After lunch we wandered into the shops in Rodney Bay.  It’s a great place to stock up on provisions.  We bought some wine at the local booze shop and picked up some dinner supplies.  The rather leisurely day helped us get ready for Day Two – which was a Friday, the day (night actually) that we’d attend the ‘Jump Up’ at Gros Islet.

Day Two – Jump Up

After a day  by our pool we caught a ride with Francis into Gros Islet around 5pm.  It’s an interesting village that was originally occupied by the Carib Indians before the French conquered the island (which explains the many French names).  St. Lucia’s history was checkered with English and French occupations.  In fact, each country controlled the island seven times each!  Kind of a ping-pong existence.  Eventually the English prevailed and were the last colonial power prior to independence declared in 1979.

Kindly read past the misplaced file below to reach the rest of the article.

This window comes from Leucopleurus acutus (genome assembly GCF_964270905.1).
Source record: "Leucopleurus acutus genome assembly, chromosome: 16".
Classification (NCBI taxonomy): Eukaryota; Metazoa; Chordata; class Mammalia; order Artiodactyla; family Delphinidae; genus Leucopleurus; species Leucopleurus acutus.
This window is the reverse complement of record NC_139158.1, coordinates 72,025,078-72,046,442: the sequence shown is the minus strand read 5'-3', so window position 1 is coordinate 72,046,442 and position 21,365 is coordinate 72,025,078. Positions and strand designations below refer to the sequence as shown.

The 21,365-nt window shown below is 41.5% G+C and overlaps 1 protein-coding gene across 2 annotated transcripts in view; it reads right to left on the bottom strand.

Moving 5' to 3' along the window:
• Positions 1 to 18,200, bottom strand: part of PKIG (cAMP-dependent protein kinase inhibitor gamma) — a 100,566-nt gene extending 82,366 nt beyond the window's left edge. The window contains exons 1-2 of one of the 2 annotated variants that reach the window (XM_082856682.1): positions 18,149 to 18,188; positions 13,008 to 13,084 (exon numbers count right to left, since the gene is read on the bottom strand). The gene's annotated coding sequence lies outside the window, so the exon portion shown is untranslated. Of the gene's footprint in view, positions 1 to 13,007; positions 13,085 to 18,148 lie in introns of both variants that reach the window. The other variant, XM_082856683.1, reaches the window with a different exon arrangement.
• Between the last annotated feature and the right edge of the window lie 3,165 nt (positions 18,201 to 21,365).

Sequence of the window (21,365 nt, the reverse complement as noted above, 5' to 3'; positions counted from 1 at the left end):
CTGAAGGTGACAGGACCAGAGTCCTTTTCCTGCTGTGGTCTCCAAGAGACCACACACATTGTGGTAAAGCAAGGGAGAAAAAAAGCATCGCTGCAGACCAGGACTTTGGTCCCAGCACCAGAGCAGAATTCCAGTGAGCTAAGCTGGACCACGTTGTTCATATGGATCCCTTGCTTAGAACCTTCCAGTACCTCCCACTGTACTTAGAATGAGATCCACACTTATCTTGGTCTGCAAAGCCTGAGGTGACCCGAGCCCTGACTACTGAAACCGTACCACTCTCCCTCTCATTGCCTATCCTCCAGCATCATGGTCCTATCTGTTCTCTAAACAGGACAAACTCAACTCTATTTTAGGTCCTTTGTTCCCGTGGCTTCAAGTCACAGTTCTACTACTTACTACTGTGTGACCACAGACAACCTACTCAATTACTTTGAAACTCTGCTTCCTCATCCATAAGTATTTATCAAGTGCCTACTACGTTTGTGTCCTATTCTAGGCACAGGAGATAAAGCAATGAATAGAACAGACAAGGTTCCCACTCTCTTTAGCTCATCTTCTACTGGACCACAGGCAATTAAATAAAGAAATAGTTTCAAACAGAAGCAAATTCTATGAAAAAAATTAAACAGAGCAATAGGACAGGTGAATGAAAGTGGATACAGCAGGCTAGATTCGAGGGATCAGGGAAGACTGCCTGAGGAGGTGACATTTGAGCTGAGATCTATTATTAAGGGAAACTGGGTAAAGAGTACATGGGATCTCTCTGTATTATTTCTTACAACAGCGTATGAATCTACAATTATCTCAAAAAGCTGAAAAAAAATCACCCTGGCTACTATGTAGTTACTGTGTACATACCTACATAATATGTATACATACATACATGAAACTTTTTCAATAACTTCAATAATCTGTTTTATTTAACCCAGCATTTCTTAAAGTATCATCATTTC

The village of Gros Islet has lots of little shops and is well worth a visit.  We found a nice bar right on the beach where we all had rum punches made with a special spiced rum.  Then we got in line for the BBQ at Dukes Place.  They were featuring mahi mahi (a.k.a. Dorado) or lobster. The inside story about Dukes was that they marinate their lobster for 2-3 days before cooking.  All we can say is the results were amazing.  We were also introduced to Fig Salad which actually doesn’t have any figs in the recipe – it’s made with green bananas, scallions, salt fish, bell peppers, parsley and mayonnaise – and it’s considered one of the National dishes.